How-To:VerifySHA256

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This article briefly explains the motivations behind SHA256. If you just want to know how to check the SHA256 hash of the official Nxt client, skip straight to How do I find the SHA256 hash of a file?.

What is SHA256?

SHA256 is a hash function. That means it's a specific formula for turning a piece of digital data like a paragraph of text or a file, into a line of characters called a hash of the data. For example, this sentence

The quick brown fox jumps over the lazy dog.

has the following SHA256 hash

EF537F25C895BFA782526529A9B63D97AA631564D5D789C2B765448C8635FB6C

The SHA256 hash is always exactly 64 characters long, regardless of how large the original data is. Each character is either a digit or a letter from A to F, and represents 4 bits of information. So the entire hash represents 64 x 4 = 256 bits of information, which is where the 256 in SHA256 comes from.

Here the data is shorter than the hash, but usually the file or data will be much larger.

Why should I care about the SHA256 hash?

It's extremely unlikely that two different files have the same SHA256 hash, as there are over 1077 (that's 1 followed by 77 zeroes) possible hashes. It's designed to be extremely difficult to reverse; to date no one has found a way to make two different files with the same, or even mostly similar hash. And small changes in the original data almost always result in large changes to the SHA256 hash.

The hash lets you quickly check if two files are identical. Instead of comparing the entire contents of both files, you can just compare their hashes.

This gives a quick way to check that a file hasn't been corrupted or tampered with. The process usually goes like this:

  1. Author of the file uploads the file and announces its SHA256 hash.
  2.  ???? (The file may get uploaded to other places. Some of these uploads may get corrupted. And sometimes bad people insert viruses/malware into the file before uploading.)
  3. User downloads the file from somewhere.
  4. User finds the SHA256 hash of the file and compares it with the hash announced by the author.
  5. If they are the same, the user can be certain they've got the right file. If they are different, the user knows they've got a bad file and should re-download it, possibly from a different source.

Think of the hash as a short characterization of a large file.

How do I find the SHA256 hash of a file?

An easy way is to use an online hash calculator like online-convert.com. Upload your file using the "Browse" button, then click "Convert File". After a short while, the site will tell you the file's hash. If you do not want to use an "online" tool for checking an SHA256 hash, there are also free SHA256 calculators that you can run "offline for Windows and MacOS at Hashtab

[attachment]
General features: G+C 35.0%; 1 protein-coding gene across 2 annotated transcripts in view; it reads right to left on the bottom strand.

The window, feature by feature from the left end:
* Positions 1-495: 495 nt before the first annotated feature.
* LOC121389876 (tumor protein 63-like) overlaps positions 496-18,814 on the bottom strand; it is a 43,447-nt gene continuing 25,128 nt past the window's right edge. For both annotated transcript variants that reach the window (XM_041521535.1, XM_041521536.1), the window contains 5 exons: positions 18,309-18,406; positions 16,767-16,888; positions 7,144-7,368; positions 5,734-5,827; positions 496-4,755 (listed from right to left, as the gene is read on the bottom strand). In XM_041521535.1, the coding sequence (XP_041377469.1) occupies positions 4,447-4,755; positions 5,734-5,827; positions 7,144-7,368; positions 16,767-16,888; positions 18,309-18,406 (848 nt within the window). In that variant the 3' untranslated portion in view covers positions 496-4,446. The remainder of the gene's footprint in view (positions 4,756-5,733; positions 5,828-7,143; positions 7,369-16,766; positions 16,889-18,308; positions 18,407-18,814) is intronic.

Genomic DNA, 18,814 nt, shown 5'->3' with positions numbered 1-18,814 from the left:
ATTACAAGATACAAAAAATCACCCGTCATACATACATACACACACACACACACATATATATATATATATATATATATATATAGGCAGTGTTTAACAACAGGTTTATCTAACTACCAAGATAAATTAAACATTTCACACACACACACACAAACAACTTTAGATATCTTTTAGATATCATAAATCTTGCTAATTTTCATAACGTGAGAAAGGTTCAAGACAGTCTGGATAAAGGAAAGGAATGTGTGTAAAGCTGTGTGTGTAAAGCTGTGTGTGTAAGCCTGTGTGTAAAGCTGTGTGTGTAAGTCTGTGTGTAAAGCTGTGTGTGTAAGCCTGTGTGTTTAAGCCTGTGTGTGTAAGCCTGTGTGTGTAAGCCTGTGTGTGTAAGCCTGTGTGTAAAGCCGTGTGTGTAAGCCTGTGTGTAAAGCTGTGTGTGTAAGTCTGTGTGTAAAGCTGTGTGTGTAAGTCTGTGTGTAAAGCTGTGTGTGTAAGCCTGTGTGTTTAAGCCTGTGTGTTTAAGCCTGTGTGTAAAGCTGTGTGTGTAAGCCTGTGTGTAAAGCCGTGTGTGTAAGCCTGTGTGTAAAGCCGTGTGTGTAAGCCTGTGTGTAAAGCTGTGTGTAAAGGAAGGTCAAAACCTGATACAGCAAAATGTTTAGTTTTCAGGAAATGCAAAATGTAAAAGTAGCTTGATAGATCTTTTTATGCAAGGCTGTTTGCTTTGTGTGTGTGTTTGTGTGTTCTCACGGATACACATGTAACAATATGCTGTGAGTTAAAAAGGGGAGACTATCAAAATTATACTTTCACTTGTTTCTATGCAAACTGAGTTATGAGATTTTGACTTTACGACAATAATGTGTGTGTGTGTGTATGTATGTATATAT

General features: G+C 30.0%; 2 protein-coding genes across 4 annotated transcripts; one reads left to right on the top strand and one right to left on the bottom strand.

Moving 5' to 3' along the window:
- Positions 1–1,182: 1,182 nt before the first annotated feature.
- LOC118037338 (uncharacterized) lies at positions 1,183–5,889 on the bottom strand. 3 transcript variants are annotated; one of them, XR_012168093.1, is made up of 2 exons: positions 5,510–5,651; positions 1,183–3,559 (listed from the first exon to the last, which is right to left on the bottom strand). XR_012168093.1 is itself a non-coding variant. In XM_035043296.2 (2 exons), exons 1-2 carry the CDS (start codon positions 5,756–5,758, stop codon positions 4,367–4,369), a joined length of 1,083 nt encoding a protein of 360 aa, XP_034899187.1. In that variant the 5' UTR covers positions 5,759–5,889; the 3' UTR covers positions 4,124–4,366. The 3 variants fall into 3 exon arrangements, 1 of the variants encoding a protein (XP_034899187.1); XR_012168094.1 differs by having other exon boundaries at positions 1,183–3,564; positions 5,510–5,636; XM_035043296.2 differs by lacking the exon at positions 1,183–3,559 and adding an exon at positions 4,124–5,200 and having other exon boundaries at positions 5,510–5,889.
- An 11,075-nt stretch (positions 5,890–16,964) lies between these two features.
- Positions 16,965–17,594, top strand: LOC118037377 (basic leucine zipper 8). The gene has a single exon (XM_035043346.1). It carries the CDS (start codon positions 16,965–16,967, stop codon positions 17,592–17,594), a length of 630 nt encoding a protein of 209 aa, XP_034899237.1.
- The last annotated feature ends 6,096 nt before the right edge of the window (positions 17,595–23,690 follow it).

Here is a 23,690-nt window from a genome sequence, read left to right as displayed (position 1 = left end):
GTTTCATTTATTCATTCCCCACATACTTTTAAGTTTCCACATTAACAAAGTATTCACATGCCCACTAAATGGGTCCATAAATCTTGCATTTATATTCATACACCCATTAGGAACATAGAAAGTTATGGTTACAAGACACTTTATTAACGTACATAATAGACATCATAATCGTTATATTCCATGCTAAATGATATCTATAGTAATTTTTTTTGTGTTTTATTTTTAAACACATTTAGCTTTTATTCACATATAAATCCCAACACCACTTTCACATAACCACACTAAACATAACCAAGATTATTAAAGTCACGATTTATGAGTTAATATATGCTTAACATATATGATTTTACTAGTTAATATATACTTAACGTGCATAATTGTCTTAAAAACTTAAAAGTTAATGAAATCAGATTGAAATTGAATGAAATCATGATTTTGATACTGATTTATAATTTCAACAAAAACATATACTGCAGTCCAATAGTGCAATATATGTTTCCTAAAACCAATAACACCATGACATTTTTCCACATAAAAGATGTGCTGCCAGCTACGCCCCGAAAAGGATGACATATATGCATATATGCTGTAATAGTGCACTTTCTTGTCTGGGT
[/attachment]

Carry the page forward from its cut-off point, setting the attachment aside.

It's a good idea to check the hash of sensitive files like the Nxt client before using them. These are the sort of files a malicious attacker would try to tamper with in order to gain control of your Nxt account and/or personal information.

After downloading the .zip file from https://bitbucket.org/JeanLucPicard/nxt/downloads/nxt-client-1.11.4.zip containing the official client, find it's SHA256 hash using the instructions above. If you see

8e7d5115e1664ae70cc46ff2a9d914ed50052b4352bf8ce5bd76118d63c84817
(source: Developers Release) - How to verify SHA256 checksums

then you're safe and you can go ahead with the installation.


Does SHA256 have other uses?

Yes! In Nxt, your private key is calculated from your passphrase by taking the SHA256 hash of your passphrase, and then changing a few bits. Your (unencoded) account number is also the SHA256 hash of your public key. SHA256 is also used to generate the 'signing keys' used in each transaction.

Some proof-of-work currencies like Bitcoin use the difficulty of finding similar SHA256 hashes as the 'work' it requires.

Are there other hash functions?

Yes!

One other hash function you may have heard of is md5. Like SHA256, md5 produces a line of characters (but one that's half the length of SHA256). That still gives a huge number of possible hashes. So md5 is still useful in checking for unintended errors during downloads, and it's still widely used.

But unlike SHA256, md5 is not secure. People know clever ways to reverse it, it's feasible to make two different files that have the same md5 hash. So you shouldn't rely on md5 to confirm that a file hasn't been deliberately tampered with.